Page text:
New ReproUnion Paper Published: Average Sperm Count Remains Unchanged Despite Reduction in Maternal Smoking
The semen quality of young Danish men is still poor despite a marked decline in the proportion of men born to mothers who smoked during pregnancy.
Poor semen quality in Danish men
Since 1996, Danish researchers at Department of Growth and Reproduction at Rigshospitalet in Copenhagen have been monitoring semen quality of Danish men. During the entire period, semen quality has been poor. More than 6,000 men have had their semen quality examined and in only 22% of the men, semen quality could be considered optimal based on the number of spermatozoa in the ejaculate, their motility, and morphology. In this study, semen quality is significantly lower compared to men examined in the 1940’s. Danish men are also among those with lowest semen quality when comparing to other European countries.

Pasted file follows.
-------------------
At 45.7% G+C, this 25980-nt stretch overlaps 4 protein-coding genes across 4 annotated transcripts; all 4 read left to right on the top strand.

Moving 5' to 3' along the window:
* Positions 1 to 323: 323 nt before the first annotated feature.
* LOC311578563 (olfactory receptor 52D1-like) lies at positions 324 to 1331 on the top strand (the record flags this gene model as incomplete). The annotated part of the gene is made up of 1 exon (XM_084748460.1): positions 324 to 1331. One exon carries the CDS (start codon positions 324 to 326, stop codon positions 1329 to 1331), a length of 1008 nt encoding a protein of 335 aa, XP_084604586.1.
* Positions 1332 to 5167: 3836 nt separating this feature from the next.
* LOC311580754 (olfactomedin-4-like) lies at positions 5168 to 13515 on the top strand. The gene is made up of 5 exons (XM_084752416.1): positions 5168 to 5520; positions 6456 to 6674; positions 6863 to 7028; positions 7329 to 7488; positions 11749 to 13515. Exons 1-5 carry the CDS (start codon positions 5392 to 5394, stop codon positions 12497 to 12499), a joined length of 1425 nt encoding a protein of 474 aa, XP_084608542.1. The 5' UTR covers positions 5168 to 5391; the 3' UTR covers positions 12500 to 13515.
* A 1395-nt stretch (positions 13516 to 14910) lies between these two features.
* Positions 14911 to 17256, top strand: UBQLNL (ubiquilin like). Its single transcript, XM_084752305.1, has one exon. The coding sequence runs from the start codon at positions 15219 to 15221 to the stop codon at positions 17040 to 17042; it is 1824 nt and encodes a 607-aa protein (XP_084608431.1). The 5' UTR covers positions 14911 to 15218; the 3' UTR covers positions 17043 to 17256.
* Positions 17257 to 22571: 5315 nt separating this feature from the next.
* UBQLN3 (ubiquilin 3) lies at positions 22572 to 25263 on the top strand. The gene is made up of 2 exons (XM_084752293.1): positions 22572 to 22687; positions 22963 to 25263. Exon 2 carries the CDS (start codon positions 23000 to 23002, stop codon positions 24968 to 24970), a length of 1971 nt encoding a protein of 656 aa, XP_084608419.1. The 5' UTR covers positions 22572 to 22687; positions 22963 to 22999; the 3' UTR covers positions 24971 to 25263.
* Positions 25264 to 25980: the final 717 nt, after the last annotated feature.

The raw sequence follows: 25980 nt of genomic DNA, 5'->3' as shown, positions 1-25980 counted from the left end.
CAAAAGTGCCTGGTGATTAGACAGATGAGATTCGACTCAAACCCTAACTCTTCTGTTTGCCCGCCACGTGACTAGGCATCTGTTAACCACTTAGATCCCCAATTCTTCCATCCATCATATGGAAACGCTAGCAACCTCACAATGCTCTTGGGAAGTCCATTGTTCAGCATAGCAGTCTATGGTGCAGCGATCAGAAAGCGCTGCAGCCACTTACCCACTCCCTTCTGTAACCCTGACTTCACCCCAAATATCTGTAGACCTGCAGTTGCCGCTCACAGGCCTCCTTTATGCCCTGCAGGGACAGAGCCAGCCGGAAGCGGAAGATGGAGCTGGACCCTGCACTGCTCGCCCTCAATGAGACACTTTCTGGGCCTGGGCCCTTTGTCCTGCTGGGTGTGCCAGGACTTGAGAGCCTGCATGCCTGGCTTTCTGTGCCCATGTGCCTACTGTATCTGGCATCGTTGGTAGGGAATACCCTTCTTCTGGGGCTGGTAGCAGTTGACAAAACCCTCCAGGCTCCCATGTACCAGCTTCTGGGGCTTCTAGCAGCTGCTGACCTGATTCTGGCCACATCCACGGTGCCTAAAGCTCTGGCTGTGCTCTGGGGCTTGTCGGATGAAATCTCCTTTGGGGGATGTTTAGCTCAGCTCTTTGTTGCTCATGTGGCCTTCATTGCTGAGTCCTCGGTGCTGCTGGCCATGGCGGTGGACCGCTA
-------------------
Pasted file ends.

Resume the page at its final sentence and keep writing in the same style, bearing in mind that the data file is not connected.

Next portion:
Prenatal life is crucial for semen quality
The potential for the adult man’s semen quality is determined already in fetal life where the testicular development and future function can be disrupted by the pregnant woman’s lifestyle or exposure to environmental chemicals. A number of studies have shown that men exposed to maternal smoking during pregnancy have lower semen quality than other men. Accordingly, in the present study, the researchers observed that the men whose mothers did not smoke during their pregnancy had better semen quality. Therefore, it was a surprise that semen quality overall did not improve between 1996 and 2016 despite the fact that significantly fewer men have been exposed prenatally to maternal smoking. At the beginning of the study period, 40% of men had been exposed to maternal smoking during pregnancy while the number had dropped to 18% in most recent years.
Read Lærke Priskorn, Ph.D. student in Growth and Reproduction at Rigshospitalet latest publication here: